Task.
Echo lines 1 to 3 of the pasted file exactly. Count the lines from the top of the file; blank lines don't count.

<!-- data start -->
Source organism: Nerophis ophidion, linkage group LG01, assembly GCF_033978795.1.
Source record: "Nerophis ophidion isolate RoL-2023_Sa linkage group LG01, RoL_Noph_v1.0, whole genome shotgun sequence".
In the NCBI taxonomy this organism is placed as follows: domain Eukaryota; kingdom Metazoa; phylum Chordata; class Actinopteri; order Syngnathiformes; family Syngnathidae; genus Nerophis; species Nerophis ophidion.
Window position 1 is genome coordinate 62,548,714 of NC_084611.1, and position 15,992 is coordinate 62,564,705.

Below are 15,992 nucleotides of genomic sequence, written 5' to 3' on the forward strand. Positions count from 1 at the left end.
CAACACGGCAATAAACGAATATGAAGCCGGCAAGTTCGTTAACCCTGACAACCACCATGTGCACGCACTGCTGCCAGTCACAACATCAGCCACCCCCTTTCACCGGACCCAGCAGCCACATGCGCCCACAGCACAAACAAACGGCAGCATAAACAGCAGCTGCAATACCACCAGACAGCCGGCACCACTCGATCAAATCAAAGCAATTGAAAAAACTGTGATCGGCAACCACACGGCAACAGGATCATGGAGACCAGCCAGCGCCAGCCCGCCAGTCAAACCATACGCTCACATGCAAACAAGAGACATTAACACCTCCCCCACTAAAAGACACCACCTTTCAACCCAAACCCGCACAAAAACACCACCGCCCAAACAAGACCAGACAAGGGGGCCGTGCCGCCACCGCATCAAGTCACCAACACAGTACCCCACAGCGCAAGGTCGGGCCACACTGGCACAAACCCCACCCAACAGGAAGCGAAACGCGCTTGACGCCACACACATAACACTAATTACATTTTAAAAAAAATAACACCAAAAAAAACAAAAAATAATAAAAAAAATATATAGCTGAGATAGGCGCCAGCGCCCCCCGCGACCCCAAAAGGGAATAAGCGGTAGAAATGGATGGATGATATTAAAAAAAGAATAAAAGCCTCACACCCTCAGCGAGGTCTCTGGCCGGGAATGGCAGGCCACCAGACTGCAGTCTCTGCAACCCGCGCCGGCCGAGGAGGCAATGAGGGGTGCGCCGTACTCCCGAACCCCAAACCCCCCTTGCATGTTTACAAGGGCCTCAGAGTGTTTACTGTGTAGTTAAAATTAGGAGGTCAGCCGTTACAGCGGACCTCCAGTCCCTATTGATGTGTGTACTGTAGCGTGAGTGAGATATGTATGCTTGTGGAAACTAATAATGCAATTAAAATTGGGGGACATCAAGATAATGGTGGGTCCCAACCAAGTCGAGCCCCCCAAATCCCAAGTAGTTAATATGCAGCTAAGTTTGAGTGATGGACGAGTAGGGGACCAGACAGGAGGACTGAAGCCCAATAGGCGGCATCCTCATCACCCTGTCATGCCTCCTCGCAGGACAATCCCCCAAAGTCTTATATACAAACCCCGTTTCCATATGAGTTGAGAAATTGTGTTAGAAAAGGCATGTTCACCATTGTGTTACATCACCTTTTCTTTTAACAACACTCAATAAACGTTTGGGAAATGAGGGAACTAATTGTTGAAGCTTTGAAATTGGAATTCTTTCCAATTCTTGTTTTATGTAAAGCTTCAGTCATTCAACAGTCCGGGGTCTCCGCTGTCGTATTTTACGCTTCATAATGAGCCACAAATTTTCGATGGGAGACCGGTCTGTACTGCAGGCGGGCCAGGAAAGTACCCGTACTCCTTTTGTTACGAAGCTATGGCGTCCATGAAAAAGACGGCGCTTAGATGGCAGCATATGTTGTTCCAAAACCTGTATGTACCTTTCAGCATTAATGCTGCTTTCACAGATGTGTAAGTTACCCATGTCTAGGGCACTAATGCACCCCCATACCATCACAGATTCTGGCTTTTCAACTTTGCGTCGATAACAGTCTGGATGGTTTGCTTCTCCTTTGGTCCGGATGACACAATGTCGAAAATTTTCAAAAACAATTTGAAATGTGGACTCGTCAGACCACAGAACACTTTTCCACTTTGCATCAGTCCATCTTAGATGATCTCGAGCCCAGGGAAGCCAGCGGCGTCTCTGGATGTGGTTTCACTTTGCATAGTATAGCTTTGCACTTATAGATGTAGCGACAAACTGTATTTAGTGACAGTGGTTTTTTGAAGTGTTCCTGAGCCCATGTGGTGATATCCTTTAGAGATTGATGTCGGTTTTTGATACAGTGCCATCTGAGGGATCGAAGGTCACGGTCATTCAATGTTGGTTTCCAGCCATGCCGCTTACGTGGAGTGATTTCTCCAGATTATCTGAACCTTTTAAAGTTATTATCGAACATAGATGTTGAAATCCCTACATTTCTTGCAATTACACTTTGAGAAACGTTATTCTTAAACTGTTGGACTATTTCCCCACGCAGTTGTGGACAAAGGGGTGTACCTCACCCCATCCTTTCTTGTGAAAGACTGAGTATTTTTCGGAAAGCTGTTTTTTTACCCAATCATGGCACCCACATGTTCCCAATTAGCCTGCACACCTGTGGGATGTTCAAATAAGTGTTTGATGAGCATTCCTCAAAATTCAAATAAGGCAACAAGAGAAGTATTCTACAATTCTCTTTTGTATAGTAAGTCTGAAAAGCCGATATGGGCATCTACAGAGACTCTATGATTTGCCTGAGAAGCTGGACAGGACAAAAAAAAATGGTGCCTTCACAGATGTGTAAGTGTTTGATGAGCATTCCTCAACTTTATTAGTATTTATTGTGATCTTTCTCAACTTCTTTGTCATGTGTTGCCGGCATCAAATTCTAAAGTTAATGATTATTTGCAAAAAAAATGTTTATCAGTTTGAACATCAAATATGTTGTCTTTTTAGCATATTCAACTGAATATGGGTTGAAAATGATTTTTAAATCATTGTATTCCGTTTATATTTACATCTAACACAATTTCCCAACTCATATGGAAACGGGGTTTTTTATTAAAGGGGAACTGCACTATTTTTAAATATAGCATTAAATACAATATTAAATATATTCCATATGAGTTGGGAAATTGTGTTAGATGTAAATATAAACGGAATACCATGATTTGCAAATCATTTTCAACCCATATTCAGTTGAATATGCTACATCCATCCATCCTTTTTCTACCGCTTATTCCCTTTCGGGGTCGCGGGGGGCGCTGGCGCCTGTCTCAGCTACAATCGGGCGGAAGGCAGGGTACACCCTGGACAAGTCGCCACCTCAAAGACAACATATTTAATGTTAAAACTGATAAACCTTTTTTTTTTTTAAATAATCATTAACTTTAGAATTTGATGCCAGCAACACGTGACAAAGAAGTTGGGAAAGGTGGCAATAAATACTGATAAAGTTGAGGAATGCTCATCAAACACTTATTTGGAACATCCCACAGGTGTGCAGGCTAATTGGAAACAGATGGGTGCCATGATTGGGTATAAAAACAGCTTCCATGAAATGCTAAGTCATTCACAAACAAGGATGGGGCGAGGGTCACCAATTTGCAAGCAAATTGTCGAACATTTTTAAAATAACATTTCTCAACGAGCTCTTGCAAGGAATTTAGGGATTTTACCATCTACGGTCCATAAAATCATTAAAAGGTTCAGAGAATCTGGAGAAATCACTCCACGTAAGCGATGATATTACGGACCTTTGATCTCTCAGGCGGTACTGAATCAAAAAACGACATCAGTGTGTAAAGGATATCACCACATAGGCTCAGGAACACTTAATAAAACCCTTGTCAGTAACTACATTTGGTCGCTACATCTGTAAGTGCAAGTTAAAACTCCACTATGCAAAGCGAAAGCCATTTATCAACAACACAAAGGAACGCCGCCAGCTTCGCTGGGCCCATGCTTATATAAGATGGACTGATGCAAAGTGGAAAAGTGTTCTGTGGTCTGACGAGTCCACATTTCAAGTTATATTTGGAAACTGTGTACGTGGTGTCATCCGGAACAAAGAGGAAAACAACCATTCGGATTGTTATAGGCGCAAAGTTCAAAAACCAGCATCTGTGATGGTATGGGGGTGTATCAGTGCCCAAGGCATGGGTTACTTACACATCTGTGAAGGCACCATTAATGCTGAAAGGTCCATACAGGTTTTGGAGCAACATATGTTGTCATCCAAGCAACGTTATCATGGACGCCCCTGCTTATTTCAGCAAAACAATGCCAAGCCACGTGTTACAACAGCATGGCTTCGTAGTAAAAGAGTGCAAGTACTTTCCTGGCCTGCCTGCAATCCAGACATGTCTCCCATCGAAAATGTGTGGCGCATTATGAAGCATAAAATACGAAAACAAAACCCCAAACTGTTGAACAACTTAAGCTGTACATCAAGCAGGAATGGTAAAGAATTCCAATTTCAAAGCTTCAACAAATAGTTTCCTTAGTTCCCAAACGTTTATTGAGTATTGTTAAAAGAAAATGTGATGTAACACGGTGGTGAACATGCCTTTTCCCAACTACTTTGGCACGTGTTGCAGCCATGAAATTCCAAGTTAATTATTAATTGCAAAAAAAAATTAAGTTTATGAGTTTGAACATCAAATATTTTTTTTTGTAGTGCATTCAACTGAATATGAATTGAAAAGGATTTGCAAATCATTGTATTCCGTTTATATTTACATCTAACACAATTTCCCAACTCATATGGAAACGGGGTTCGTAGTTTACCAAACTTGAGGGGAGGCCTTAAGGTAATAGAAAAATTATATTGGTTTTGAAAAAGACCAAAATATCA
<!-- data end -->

Source organism: Nerophis ophidion, linkage group LG01, assembly GCF_033978795.1.
Source record: "Nerophis ophidion isolate RoL-2023_Sa linkage group LG01, RoL_Noph_v1.0, whole genome shotgun sequence".
In the NCBI taxonomy this organism is placed as follows: domain Eukaryota; kingdom Metazoa; phylum Chordata; class Actinopteri; order Syngnathiformes; family Syngnathidae; genus Nerophis; species Nerophis ophidion.